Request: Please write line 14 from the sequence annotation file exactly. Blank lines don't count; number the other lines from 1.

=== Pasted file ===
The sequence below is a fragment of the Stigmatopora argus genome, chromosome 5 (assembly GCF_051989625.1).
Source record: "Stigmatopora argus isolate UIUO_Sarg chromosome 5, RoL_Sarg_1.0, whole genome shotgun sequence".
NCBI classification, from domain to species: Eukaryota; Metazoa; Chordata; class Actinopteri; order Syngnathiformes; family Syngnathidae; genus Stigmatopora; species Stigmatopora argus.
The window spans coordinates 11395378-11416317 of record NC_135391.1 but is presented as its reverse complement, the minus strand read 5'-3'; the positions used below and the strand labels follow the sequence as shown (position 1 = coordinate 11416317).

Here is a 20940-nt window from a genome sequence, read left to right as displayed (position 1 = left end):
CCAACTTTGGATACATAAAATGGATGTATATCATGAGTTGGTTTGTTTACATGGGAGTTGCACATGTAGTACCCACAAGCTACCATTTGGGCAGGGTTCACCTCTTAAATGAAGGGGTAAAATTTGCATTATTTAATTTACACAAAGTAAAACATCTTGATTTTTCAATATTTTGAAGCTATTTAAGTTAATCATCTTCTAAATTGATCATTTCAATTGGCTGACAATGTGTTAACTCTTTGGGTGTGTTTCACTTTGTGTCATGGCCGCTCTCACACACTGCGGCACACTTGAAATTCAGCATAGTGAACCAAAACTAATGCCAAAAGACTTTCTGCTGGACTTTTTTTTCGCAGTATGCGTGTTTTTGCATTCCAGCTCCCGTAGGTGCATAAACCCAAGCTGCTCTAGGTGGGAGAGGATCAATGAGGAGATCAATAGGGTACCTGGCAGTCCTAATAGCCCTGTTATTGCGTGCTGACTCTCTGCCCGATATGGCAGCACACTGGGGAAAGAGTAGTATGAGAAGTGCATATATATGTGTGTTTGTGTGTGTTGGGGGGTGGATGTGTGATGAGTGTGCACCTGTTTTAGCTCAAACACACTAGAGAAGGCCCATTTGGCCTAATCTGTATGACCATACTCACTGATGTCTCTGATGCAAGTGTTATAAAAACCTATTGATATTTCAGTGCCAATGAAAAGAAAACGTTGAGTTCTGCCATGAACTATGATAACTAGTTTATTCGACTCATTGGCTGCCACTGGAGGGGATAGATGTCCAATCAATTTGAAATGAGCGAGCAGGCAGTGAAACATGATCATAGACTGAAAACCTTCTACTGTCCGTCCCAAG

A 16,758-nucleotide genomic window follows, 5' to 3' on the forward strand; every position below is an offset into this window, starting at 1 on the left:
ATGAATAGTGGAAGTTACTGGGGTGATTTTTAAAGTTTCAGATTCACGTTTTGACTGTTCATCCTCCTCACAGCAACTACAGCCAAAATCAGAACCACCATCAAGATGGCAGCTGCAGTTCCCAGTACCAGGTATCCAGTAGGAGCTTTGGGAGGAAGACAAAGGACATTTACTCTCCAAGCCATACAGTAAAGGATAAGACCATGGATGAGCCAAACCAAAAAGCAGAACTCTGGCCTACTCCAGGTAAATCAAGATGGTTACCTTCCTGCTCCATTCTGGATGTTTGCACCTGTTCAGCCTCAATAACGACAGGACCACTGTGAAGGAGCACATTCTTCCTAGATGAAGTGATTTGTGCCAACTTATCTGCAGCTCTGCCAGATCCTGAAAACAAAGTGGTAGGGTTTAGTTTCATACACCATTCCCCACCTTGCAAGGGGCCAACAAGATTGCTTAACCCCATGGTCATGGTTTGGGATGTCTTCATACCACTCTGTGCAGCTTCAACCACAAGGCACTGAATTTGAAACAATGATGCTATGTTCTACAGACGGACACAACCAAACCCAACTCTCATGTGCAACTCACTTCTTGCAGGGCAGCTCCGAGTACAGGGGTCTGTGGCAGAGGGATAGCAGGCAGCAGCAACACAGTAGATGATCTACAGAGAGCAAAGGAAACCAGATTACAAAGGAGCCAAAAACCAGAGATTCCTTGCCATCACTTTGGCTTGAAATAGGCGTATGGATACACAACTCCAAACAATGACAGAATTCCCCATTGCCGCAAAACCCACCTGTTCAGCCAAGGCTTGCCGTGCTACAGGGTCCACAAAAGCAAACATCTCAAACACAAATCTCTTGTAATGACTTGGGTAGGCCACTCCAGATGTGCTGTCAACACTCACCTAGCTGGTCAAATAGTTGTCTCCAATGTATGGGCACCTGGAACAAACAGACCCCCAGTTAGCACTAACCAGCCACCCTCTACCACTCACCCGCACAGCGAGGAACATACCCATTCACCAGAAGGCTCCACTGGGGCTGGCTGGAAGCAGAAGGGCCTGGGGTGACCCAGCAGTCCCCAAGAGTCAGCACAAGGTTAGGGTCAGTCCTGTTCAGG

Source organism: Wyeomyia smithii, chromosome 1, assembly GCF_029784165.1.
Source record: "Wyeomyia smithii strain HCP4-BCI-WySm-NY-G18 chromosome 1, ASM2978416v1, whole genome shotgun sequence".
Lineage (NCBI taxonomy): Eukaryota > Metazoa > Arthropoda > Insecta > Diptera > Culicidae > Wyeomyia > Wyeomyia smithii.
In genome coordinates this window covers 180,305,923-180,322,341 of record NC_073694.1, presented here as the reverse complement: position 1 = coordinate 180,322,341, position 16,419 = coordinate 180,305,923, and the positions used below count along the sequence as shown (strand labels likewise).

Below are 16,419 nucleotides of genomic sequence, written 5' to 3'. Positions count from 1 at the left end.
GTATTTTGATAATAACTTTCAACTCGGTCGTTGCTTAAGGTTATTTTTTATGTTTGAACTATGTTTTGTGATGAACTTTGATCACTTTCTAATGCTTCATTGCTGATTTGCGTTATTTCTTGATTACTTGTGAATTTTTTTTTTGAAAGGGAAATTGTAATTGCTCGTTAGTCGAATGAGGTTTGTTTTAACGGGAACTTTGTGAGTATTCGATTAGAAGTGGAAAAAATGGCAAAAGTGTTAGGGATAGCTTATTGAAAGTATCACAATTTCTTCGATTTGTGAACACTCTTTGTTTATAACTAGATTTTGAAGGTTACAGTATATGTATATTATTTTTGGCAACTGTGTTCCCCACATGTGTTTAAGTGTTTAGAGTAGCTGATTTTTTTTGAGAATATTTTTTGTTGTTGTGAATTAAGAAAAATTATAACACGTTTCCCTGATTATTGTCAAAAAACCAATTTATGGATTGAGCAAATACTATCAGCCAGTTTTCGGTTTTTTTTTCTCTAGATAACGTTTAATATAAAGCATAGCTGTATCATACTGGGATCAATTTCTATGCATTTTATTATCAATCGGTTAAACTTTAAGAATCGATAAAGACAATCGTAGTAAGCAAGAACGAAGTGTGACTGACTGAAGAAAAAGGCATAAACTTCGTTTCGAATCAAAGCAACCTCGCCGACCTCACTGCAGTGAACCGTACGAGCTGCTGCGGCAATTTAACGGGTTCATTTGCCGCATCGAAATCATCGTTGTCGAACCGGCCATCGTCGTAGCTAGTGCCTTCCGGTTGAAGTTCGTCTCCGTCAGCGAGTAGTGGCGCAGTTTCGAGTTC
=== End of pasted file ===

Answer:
GTATTTTGATAATAACTTTCAACTCGGTCGTTGCTTAAGGTTATTTTTTATGTTTGAACTATGTTTTGTGATGAACTTTGATCACTTTCTAATGCTTCATTGCTGATTTGCGTTATTTCTTGATTACTTGTGAATTTTTTTTTTGAAAGGGAAATTGTAATTGCTCGTTAGTCGAATGAGGTTTGTTTTAACGGGAACTTTGTGAGTATTCGATTAGAAGTGGAAAAAATGGCAAAAGTGTTAGGGATAGCTTATTGAAAGTATCACAATTTCTTCGATTTGTGAACACTCTTTGTTTATAACTAGATTTTGAAGGTTACAGTATATGTATATTATTTTTGGCAACTGTGTTCCCCACATGTGTTTAAGTGTTTAGAGTAGCTGATTTTTTTTGAGAATATTTTTTGTTGTTGTGAATTAAGAAAAATTATAACACGTTTCCCTGATTATTGTCAAAAAACCAATTTATGGATTGAGCAAATACTATCAGCCAGTTTTCGGTTTTTTTTTCTCTAGATAACGTTTAATATAAAGCATAGCTGTATCATACTGGGATCAATTTCTATGCATTTTATTATCAATCGGTTAAACTTTAAGAATCGATAAAGACAATCGTAGTAAGCAAGAACGAAGTGTGACTGACTGAAGAAAAAGGCATAAACTTCGTTTCGAATCAAAGCAACCTCGCCGACCTCACTGCAGTGAACCGTACGAGCTGCTGCGGCAATTTAACGGGTTCATTTGCCGCATCGAAATCATCGTTGTCGAACCGGCCATCGTCGTAGCTAGTGCCTTCCGGTTGAAGTTCGTCTCCGTCAGCGAGTAGTGGCGCAGTTTCGAGTTC